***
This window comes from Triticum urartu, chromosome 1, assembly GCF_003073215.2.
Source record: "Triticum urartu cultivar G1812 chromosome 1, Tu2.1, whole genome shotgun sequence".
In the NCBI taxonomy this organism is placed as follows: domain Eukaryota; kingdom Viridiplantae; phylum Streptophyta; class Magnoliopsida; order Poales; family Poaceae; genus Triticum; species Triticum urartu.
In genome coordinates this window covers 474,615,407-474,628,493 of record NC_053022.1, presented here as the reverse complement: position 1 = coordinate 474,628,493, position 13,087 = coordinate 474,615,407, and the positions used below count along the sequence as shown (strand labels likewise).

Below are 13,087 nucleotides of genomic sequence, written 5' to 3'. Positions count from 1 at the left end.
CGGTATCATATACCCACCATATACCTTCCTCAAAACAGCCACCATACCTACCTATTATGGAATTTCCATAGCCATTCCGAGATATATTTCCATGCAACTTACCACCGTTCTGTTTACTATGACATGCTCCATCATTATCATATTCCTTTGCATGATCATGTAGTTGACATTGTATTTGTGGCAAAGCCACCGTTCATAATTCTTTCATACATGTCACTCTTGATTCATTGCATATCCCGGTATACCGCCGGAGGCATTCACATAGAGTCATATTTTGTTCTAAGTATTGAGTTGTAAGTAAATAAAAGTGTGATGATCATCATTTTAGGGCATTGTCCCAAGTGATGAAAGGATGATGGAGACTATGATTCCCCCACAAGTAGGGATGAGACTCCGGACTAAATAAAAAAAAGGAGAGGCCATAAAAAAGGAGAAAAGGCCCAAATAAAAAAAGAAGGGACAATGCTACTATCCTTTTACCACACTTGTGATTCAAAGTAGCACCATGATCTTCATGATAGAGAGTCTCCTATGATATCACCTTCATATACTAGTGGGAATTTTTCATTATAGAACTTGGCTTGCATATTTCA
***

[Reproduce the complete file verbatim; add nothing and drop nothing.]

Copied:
This window comes from Triticum urartu, chromosome 1, assembly GCF_003073215.2.
Source record: "Triticum urartu cultivar G1812 chromosome 1, Tu2.1, whole genome shotgun sequence".
In the NCBI taxonomy this organism is placed as follows: domain Eukaryota; kingdom Viridiplantae; phylum Streptophyta; class Magnoliopsida; order Poales; family Poaceae; genus Triticum; species Triticum urartu.
In genome coordinates this window covers 474,615,407-474,628,493 of record NC_053022.1, presented here as the reverse complement: position 1 = coordinate 474,628,493, position 13,087 = coordinate 474,615,407, and the positions used below count along the sequence as shown (strand labels likewise).

Below are 13,087 nucleotides of genomic sequence, written 5' to 3'. Positions count from 1 at the left end.
CGGTATCATATACCCACCATATACCTTCCTCAAAACAGCCACCATACCTACCTATTATGGAATTTCCATAGCCATTCCGAGATATATTTCCATGCAACTTACCACCGTTCTGTTTACTATGACATGCTCCATCATTATCATATTCCTTTGCATGATCATGTAGTTGACATTGTATTTGTGGCAAAGCCACCGTTCATAATTCTTTCATACATGTCACTCTTGATTCATTGCATATCCCGGTATACCGCCGGAGGCATTCACATAGAGTCATATTTTGTTCTAAGTATTGAGTTGTAAGTAAATAAAAGTGTGATGATCATCATTTTAGGGCATTGTCCCAAGTGATGAAAGGATGATGGAGACTATGATTCCCCCACAAGTAGGGATGAGACTCCGGACTAAATAAAAAAAAGGAGAGGCCATAAAAAAGGAGAAAAGGCCCAAATAAAAAAAGAAGGGACAATGCTACTATCCTTTTACCACACTTGTGATTCAAAGTAGCACCATGATCTTCATGATAGAGAGTCTCCTATGATATCACCTTCATATACTAGTGGGAATTTTTCATTATAGAACTTGGCTTGCATATTTCA